Parade Honors Japanese-American WWII Vets Who Fought in Segregated Units


By Brian Day, San Gabriel Valley Tribune

Japanese-American World War II veterans who fought in a segregated regiment their families were incarcerated in U.S. internment camps placed roses Sunday on Alhambra’s 2015 Rose Parade float in, which was designed in their honor, in Alhambra, CA near Los Angeles.

Five veterans of the U.S. Army’s 442nd Regimental Combat Team, the most decorated combat unit of its size in the U.S. military during WWII with 21 Medals of Honor received, will ride the float on New Year’s Day. They will be representing nearly 4,000 men who fought with the regiment.

The float is titled, “Go For Broke,” in reference to the battle cry of Japanese-American warriors during WWII, according to the Go For Broke National Education Center, which partnered with Alhambra on the Rose Paraded Float project. The float is a flower-covered replica of the permanent Go For Broke Monument to Japanese American soldiers in Los Angeles.

The float riders, other veterans and their loved ones took part in decorating the float.

“I am very honored,” said float rider Masao “Mas” Takahashi 90, of Torrance. “I’m just here to represent the guys who passed away.”

Takahashi was drafted into the 100th Battalion, which was later joined the 442nd RCT, after spending a year at the Manzanar internment camp in Inyo County.

“It’s overdue,” added his son, Scott Takahashi. “I wish more of the vets were around to see it.”

Masao Takahashi was accompanied by three generations of family members, some of whom traveled from Iowa.

The Go For Broke float fits well with the 126th Rose Parade’s overall theme of, “Inspirational Stories.”

Joining the veterans on the float will be Alhambra Mayor Gary Yamauchi and his wife.

Being chosen to ride on the float was an extra-special honor for Tokuji “Toke” Toshihashi, 91, of San Gabriel, who was born and raised in Pasadena and grew up watching the Rose Parade. He was drafted into the army at age 21 while incarcerated with his family at the Gila River War Relocation Center in Arizona.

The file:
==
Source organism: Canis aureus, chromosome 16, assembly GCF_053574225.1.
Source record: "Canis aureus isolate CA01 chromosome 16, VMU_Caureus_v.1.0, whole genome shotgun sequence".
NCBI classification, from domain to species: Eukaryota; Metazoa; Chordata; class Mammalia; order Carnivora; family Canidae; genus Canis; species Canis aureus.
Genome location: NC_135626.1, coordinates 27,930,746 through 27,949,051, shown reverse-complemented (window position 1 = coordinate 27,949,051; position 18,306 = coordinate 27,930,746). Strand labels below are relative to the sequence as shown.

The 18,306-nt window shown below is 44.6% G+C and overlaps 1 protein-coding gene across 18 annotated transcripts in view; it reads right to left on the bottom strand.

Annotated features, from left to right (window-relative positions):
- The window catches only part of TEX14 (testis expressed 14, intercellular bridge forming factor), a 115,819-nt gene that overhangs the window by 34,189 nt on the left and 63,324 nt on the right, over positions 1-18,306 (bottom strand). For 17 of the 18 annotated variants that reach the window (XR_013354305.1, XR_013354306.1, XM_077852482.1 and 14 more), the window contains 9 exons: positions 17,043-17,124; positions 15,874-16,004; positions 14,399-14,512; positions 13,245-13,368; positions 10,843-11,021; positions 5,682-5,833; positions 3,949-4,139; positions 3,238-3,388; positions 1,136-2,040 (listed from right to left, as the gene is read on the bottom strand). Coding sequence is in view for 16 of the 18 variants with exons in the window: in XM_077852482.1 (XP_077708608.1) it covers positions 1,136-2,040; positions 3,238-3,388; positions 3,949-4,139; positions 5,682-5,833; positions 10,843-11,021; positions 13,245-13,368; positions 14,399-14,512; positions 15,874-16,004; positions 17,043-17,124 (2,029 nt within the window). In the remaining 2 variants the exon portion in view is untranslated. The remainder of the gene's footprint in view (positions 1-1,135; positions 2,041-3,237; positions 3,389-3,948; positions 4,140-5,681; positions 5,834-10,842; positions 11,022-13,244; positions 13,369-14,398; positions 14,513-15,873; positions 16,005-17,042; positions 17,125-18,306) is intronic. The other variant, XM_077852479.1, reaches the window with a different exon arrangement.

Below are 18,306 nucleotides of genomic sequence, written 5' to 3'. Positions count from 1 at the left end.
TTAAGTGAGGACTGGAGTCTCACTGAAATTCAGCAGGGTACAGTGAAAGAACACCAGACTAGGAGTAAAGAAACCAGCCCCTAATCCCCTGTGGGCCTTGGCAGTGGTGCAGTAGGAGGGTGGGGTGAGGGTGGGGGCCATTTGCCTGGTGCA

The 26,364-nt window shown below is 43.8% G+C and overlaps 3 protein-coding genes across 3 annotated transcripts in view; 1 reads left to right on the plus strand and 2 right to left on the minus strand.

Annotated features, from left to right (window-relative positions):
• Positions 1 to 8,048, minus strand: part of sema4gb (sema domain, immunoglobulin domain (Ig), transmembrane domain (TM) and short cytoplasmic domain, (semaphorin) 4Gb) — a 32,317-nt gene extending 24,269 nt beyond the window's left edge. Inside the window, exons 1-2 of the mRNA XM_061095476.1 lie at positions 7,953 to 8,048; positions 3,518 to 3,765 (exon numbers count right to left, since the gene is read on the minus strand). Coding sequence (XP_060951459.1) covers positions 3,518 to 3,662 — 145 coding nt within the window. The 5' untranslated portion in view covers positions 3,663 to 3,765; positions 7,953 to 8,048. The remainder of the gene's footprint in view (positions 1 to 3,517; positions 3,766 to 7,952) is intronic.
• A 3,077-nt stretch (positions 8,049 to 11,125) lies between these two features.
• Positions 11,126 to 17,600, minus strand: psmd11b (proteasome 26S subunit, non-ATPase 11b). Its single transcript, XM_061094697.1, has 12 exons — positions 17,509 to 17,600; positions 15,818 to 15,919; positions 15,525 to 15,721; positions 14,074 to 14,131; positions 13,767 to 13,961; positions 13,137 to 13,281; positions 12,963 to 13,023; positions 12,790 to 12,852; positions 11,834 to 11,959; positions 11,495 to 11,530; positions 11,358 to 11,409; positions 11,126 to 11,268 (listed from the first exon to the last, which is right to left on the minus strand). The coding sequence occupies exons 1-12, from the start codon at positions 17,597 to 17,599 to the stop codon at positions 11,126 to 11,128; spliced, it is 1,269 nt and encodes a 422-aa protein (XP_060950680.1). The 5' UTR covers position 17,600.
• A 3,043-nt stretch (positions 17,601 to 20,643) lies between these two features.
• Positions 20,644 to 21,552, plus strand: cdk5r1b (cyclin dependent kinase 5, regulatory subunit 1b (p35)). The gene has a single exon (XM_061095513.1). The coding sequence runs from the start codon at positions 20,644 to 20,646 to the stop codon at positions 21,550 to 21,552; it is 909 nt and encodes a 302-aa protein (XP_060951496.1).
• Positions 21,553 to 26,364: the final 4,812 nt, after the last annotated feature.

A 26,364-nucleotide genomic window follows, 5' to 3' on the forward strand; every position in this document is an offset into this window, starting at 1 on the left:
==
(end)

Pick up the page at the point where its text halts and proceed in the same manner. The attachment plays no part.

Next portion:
“It’s a little exciting. I never though I’d be on a float,” Toshihashi said.

Prior to being drafted, he recalled filling out a “loyalty questionnaire” in which he was asked if he was willing to fight for the United States. He answered yes.

In addition to the 442nd RCT and its components, other Japanese-American WWII veterans are also honored on the float, including Military Intelligence Service veterans who performed vital translation tasks ranging from interrogating prisoners to intercepting enemy radio traffic.

The 442nd RCT took part in several key European battles. Members helped break the Nazi’s Gothic Line in northern Italy, participated in the march through Germany and helped liberate the Dachau concentration camp.

“It’s so nice to see the city of Alhambra recognize this story that’s still pretty much hidden,” Go For Broke National Education Center President Don Nose said.

“Maybe when 75 million people see the float and hear about it, it will open their eyes to an amazing piece of American history,” he said.



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